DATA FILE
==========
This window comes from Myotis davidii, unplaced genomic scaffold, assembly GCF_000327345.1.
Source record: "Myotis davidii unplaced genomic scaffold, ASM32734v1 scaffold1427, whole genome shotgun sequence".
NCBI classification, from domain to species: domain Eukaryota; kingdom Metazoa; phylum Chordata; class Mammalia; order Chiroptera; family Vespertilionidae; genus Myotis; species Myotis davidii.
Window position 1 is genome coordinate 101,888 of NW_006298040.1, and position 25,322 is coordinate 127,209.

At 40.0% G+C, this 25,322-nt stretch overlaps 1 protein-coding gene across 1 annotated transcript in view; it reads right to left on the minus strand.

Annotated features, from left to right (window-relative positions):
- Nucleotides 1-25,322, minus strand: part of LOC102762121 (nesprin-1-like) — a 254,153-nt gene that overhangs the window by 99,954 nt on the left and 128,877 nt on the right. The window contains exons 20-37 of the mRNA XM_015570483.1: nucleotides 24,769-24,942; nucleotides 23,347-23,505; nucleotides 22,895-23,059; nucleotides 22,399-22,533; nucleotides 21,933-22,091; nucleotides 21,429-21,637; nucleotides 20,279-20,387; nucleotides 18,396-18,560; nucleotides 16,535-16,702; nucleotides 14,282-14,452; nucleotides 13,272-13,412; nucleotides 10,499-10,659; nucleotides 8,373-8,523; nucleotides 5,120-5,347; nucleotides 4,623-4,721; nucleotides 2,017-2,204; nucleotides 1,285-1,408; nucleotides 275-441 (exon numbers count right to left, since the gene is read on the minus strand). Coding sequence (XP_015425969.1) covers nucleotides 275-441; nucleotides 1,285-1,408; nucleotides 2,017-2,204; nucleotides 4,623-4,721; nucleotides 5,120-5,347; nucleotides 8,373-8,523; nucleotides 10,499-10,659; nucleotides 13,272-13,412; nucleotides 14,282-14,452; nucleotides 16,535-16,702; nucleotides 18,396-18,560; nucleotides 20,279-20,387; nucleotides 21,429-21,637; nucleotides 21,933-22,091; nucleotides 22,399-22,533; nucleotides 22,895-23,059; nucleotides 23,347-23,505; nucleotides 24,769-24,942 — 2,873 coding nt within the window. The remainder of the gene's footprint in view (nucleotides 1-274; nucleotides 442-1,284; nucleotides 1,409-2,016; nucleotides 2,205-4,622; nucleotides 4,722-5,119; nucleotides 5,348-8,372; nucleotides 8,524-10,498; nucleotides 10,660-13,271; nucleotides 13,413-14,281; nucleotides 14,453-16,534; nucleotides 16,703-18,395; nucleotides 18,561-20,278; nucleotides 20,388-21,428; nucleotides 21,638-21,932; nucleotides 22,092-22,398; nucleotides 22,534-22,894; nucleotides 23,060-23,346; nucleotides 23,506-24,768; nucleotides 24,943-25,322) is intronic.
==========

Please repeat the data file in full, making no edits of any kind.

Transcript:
This window comes from Myotis davidii, unplaced genomic scaffold, assembly GCF_000327345.1.
Source record: "Myotis davidii unplaced genomic scaffold, ASM32734v1 scaffold1427, whole genome shotgun sequence".
NCBI classification, from domain to species: domain Eukaryota; kingdom Metazoa; phylum Chordata; class Mammalia; order Chiroptera; family Vespertilionidae; genus Myotis; species Myotis davidii.
Window position 1 is genome coordinate 101,888 of NW_006298040.1, and position 25,322 is coordinate 127,209.

At 40.0% G+C, this 25,322-nt stretch overlaps 1 protein-coding gene across 1 annotated transcript in view; it reads right to left on the minus strand.

Annotated features, from left to right (window-relative positions):
- Nucleotides 1-25,322, minus strand: part of LOC102762121 (nesprin-1-like) — a 254,153-nt gene that overhangs the window by 99,954 nt on the left and 128,877 nt on the right. The window contains exons 20-37 of the mRNA XM_015570483.1: nucleotides 24,769-24,942; nucleotides 23,347-23,505; nucleotides 22,895-23,059; nucleotides 22,399-22,533; nucleotides 21,933-22,091; nucleotides 21,429-21,637; nucleotides 20,279-20,387; nucleotides 18,396-18,560; nucleotides 16,535-16,702; nucleotides 14,282-14,452; nucleotides 13,272-13,412; nucleotides 10,499-10,659; nucleotides 8,373-8,523; nucleotides 5,120-5,347; nucleotides 4,623-4,721; nucleotides 2,017-2,204; nucleotides 1,285-1,408; nucleotides 275-441 (exon numbers count right to left, since the gene is read on the minus strand). Coding sequence (XP_015425969.1) covers nucleotides 275-441; nucleotides 1,285-1,408; nucleotides 2,017-2,204; nucleotides 4,623-4,721; nucleotides 5,120-5,347; nucleotides 8,373-8,523; nucleotides 10,499-10,659; nucleotides 13,272-13,412; nucleotides 14,282-14,452; nucleotides 16,535-16,702; nucleotides 18,396-18,560; nucleotides 20,279-20,387; nucleotides 21,429-21,637; nucleotides 21,933-22,091; nucleotides 22,399-22,533; nucleotides 22,895-23,059; nucleotides 23,347-23,505; nucleotides 24,769-24,942 — 2,873 coding nt within the window. The remainder of the gene's footprint in view (nucleotides 1-274; nucleotides 442-1,284; nucleotides 1,409-2,016; nucleotides 2,205-4,622; nucleotides 4,722-5,119; nucleotides 5,348-8,372; nucleotides 8,524-10,498; nucleotides 10,660-13,271; nucleotides 13,413-14,281; nucleotides 14,453-16,534; nucleotides 16,703-18,395; nucleotides 18,561-20,278; nucleotides 20,388-21,428; nucleotides 21,638-21,932; nucleotides 22,092-22,398; nucleotides 22,534-22,894; nucleotides 23,060-23,346; nucleotides 23,506-24,768; nucleotides 24,943-25,322) is intronic.